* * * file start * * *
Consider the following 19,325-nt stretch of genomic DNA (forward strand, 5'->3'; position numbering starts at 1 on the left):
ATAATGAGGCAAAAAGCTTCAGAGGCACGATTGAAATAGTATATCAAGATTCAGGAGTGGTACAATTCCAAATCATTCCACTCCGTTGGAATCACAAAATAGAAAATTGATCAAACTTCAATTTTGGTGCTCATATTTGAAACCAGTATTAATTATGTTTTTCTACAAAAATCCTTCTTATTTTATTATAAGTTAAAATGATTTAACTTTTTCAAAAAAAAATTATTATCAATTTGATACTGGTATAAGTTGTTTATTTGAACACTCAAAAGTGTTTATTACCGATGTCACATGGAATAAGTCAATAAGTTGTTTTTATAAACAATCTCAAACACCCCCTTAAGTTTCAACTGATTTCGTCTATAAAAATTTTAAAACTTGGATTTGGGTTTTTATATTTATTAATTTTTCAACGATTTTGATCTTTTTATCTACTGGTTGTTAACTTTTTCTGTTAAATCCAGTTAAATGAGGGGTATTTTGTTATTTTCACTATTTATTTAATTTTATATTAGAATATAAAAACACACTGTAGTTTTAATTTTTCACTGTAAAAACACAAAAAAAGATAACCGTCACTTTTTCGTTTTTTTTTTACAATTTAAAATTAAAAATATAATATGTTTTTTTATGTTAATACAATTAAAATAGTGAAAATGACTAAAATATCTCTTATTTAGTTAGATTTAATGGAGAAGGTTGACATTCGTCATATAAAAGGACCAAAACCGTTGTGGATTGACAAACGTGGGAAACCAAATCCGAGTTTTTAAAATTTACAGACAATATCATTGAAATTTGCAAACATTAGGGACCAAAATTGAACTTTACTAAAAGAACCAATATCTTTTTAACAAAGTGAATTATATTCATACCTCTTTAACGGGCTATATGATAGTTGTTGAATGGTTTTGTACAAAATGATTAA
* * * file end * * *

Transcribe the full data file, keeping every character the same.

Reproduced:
Consider the following 19,325-nt stretch of genomic DNA (forward strand, 5'->3'; position numbering starts at 1 on the left):
ATAATGAGGCAAAAAGCTTCAGAGGCACGATTGAAATAGTATATCAAGATTCAGGAGTGGTACAATTCCAAATCATTCCACTCCGTTGGAATCACAAAATAGAAAATTGATCAAACTTCAATTTTGGTGCTCATATTTGAAACCAGTATTAATTATGTTTTTCTACAAAAATCCTTCTTATTTTATTATAAGTTAAAATGATTTAACTTTTTCAAAAAAAAATTATTATCAATTTGATACTGGTATAAGTTGTTTATTTGAACACTCAAAAGTGTTTATTACCGATGTCACATGGAATAAGTCAATAAGTTGTTTTTATAAACAATCTCAAACACCCCCTTAAGTTTCAACTGATTTCGTCTATAAAAATTTTAAAACTTGGATTTGGGTTTTTATATTTATTAATTTTTCAACGATTTTGATCTTTTTATCTACTGGTTGTTAACTTTTTCTGTTAAATCCAGTTAAATGAGGGGTATTTTGTTATTTTCACTATTTATTTAATTTTATATTAGAATATAAAAACACACTGTAGTTTTAATTTTTCACTGTAAAAACACAAAAAAAGATAACCGTCACTTTTTCGTTTTTTTTTTACAATTTAAAATTAAAAATATAATATGTTTTTTTATGTTAATACAATTAAAATAGTGAAAATGACTAAAATATCTCTTATTTAGTTAGATTTAATGGAGAAGGTTGACATTCGTCATATAAAAGGACCAAAACCGTTGTGGATTGACAAACGTGGGAAACCAAATCCGAGTTTTTAAAATTTACAGACAATATCATTGAAATTTGCAAACATTAGGGACCAAAATTGAACTTTACTAAAAGAACCAATATCTTTTTAACAAAGTGAATTATATTCATACCTCTTTAACGGGCTATATGATAGTTGTTGAATGGTTTTGTACAAAATGATTAA